Anna Katharina Hornidge is the director of the German Development Institute. Carl Michiels is the director of the European Centre for Development Policy Management. Sara Pantuliano is the chief executive of the Overseas Development Institute. Nathalie Tocci is the director of the Istituto Affari Internazionali. Sebastien Treyer is the director of the Institute for Sustainable Development and International Relations. Geert Laporte is the director of European Think Tanks Group (ETTG), and Vera Mazzara is the ETTG coordinator.
The coronavirus crisis presents an extraordinary global challenge. With Europe now at the epicentre, the response of the European Union has been hotly debated, raising fundamental questions about the EU’s solidarity and credibility.
Nevertheless, it is imperative that the EU looks beyond its borders and delivers the global leadership this crisis demands, particularly in the relation with Africa as its closest neighbour.
The EU can do so by supporting major economic recovery programmes that are environmentally sustainable, by helping to build effective public services and by moving towards a reciprocal interest-driven partnership.
In March, before the pandemic took hold, the EU outlined a long-awaited new Africa strategy with the ambition of forging a “partnership of equals”. The coronavirus now puts this strategy at risk and will be the first major test of the EU’s ambition. As the EU’s foreign policy chief Josep Borrell said: “If we don’t solve the problem in Africa, we will not be able to solve the problem in Europe. Africa is of particular concern to us”.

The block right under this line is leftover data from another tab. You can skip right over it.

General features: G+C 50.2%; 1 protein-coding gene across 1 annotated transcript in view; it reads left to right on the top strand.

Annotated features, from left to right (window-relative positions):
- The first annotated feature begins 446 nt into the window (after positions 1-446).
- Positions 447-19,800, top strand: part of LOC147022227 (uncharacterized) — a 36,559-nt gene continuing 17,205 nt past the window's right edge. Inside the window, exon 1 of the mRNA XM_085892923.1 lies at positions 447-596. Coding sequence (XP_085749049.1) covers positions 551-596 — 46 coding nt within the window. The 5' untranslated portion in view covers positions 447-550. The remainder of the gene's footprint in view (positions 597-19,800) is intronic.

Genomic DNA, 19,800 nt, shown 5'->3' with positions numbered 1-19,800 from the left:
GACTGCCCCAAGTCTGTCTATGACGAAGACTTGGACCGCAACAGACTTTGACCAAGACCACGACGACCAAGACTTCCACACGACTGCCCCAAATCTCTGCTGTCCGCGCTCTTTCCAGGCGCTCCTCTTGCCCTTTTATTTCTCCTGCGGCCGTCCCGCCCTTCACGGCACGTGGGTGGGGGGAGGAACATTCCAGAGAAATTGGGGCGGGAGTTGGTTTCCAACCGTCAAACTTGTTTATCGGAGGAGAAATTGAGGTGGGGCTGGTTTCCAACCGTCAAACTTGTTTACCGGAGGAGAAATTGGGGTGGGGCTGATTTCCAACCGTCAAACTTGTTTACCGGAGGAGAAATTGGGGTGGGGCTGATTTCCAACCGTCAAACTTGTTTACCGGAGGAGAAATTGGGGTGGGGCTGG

History has taught us that major crises create opportunities for accelerating social, economic and political reforms. The coronavirus crisis provides an opportunity to finally transform the old paradigm of donor-recipient aid relations towards a model of genuine international cooperation between Europe and Africa.
While the health impacts of the pandemic have not yet hit Africa as hard as Europe, the costs to economies and livelihoods could be enormous. The collapse of oil and commodity prices will have a devastating impact on several countries that depend on these for more than half of their exports. Sectors that depend on demand from Europe’s consumers are reeling – from hospitality to horticulture. African finance ministers have called for an economic stimulus of at least $100 billion to curb the impacts of coronavirus.
Our analysis shows that the average stimulus in Europe so far is 15 times higher than in poorer African countries. Therefore, while welcome, the EU Foreign Affairs Council’s recent decision to reallocate €15 billion from existing budgets to partner countries, including Africa, to offset some of the health and economic impacts can only be a first step.
[Photo EPA-EFE/Daniel Irungu]